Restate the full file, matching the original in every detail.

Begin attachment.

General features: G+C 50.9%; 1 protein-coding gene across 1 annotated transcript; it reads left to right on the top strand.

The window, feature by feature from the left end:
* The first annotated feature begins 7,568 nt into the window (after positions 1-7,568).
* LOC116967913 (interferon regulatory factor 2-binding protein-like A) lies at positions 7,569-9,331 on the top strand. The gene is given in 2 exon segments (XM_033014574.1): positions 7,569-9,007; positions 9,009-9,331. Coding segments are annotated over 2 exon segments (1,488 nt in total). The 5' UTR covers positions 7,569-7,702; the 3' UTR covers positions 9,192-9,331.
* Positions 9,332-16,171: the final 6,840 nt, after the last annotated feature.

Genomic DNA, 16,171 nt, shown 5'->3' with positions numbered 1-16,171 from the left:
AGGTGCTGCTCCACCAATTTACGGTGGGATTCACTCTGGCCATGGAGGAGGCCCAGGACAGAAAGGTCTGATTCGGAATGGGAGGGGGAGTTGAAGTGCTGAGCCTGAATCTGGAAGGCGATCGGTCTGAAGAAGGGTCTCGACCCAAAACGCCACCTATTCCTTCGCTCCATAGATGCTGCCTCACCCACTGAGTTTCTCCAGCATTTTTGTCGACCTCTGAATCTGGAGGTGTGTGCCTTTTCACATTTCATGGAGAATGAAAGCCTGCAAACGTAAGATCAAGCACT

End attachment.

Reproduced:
General features: G+C 50.9%; 1 protein-coding gene across 1 annotated transcript; it reads left to right on the top strand.

The window, feature by feature from the left end:
* The first annotated feature begins 7,568 nt into the window (after positions 1-7,568).
* LOC116967913 (interferon regulatory factor 2-binding protein-like A) lies at positions 7,569-9,331 on the top strand. The gene is given in 2 exon segments (XM_033014574.1): positions 7,569-9,007; positions 9,009-9,331. Coding segments are annotated over 2 exon segments (1,488 nt in total). The 5' UTR covers positions 7,569-7,702; the 3' UTR covers positions 9,192-9,331.
* Positions 9,332-16,171: the final 6,840 nt, after the last annotated feature.

Genomic DNA, 16,171 nt, shown 5'->3' with positions numbered 1-16,171 from the left:
AGGTGCTGCTCCACCAATTTACGGTGGGATTCACTCTGGCCATGGAGGAGGCCCAGGACAGAAAGGTCTGATTCGGAATGGGAGGGGGAGTTGAAGTGCTGAGCCTGAATCTGGAAGGCGATCGGTCTGAAGAAGGGTCTCGACCCAAAACGCCACCTATTCCTTCGCTCCATAGATGCTGCCTCACCCACTGAGTTTCTCCAGCATTTTTGTCGACCTCTGAATCTGGAGGTGTGTGCCTTTTCACATTTCATGGAGAATGAAAGCCTGCAAACGTAAGATCAAGCACT